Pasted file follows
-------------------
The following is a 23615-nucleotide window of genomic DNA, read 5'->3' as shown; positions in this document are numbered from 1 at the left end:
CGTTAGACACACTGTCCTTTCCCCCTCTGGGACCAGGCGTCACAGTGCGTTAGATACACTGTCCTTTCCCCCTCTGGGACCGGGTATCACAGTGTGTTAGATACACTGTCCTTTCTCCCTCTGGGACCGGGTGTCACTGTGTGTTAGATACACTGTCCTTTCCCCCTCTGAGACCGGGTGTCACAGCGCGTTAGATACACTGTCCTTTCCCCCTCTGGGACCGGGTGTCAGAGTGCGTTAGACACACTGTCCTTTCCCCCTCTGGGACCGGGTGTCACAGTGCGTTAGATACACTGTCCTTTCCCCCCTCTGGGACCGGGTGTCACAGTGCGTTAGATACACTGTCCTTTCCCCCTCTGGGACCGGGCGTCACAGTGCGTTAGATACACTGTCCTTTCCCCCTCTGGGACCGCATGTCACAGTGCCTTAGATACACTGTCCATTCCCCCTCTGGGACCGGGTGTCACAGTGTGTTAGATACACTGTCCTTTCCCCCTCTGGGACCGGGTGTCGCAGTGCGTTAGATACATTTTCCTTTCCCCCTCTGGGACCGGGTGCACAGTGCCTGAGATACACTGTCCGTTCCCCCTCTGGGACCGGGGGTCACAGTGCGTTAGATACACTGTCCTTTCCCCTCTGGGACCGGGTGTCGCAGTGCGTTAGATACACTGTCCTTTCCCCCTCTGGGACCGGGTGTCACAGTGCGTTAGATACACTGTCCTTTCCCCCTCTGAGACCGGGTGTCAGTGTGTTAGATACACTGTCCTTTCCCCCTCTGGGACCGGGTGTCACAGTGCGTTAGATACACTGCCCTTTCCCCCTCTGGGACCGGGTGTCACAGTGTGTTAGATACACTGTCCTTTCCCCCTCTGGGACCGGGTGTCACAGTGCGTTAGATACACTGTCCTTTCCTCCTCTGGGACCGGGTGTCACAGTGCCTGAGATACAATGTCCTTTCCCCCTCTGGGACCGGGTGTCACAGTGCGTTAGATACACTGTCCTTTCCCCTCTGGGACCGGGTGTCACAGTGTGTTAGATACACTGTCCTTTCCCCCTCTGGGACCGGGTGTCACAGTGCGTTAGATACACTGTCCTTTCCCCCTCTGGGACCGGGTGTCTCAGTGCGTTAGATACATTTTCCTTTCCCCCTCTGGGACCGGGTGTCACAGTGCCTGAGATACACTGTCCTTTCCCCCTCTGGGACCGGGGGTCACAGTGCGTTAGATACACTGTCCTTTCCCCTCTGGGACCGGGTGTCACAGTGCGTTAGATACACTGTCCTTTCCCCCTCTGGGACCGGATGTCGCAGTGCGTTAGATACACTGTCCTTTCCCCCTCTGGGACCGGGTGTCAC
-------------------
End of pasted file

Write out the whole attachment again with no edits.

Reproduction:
The following is a 23615-nucleotide window of genomic DNA, read 5'->3' as shown; positions in this document are numbered from 1 at the left end:
CGTTAGACACACTGTCCTTTCCCCCTCTGGGACCAGGCGTCACAGTGCGTTAGATACACTGTCCTTTCCCCCTCTGGGACCGGGTATCACAGTGTGTTAGATACACTGTCCTTTCTCCCTCTGGGACCGGGTGTCACTGTGTGTTAGATACACTGTCCTTTCCCCCTCTGAGACCGGGTGTCACAGCGCGTTAGATACACTGTCCTTTCCCCCTCTGGGACCGGGTGTCAGAGTGCGTTAGACACACTGTCCTTTCCCCCTCTGGGACCGGGTGTCACAGTGCGTTAGATACACTGTCCTTTCCCCCCTCTGGGACCGGGTGTCACAGTGCGTTAGATACACTGTCCTTTCCCCCTCTGGGACCGGGCGTCACAGTGCGTTAGATACACTGTCCTTTCCCCCTCTGGGACCGCATGTCACAGTGCCTTAGATACACTGTCCATTCCCCCTCTGGGACCGGGTGTCACAGTGTGTTAGATACACTGTCCTTTCCCCCTCTGGGACCGGGTGTCGCAGTGCGTTAGATACATTTTCCTTTCCCCCTCTGGGACCGGGTGCACAGTGCCTGAGATACACTGTCCGTTCCCCCTCTGGGACCGGGGGTCACAGTGCGTTAGATACACTGTCCTTTCCCCTCTGGGACCGGGTGTCGCAGTGCGTTAGATACACTGTCCTTTCCCCCTCTGGGACCGGGTGTCACAGTGCGTTAGATACACTGTCCTTTCCCCCTCTGAGACCGGGTGTCAGTGTGTTAGATACACTGTCCTTTCCCCCTCTGGGACCGGGTGTCACAGTGCGTTAGATACACTGCCCTTTCCCCCTCTGGGACCGGGTGTCACAGTGTGTTAGATACACTGTCCTTTCCCCCTCTGGGACCGGGTGTCACAGTGCGTTAGATACACTGTCCTTTCCTCCTCTGGGACCGGGTGTCACAGTGCCTGAGATACAATGTCCTTTCCCCCTCTGGGACCGGGTGTCACAGTGCGTTAGATACACTGTCCTTTCCCCTCTGGGACCGGGTGTCACAGTGTGTTAGATACACTGTCCTTTCCCCCTCTGGGACCGGGTGTCACAGTGCGTTAGATACACTGTCCTTTCCCCCTCTGGGACCGGGTGTCTCAGTGCGTTAGATACATTTTCCTTTCCCCCTCTGGGACCGGGTGTCACAGTGCCTGAGATACACTGTCCTTTCCCCCTCTGGGACCGGGGGTCACAGTGCGTTAGATACACTGTCCTTTCCCCTCTGGGACCGGGTGTCACAGTGCGTTAGATACACTGTCCTTTCCCCCTCTGGGACCGGATGTCGCAGTGCGTTAGATACACTGTCCTTTCCCCCTCTGGGACCGGGTGTCAC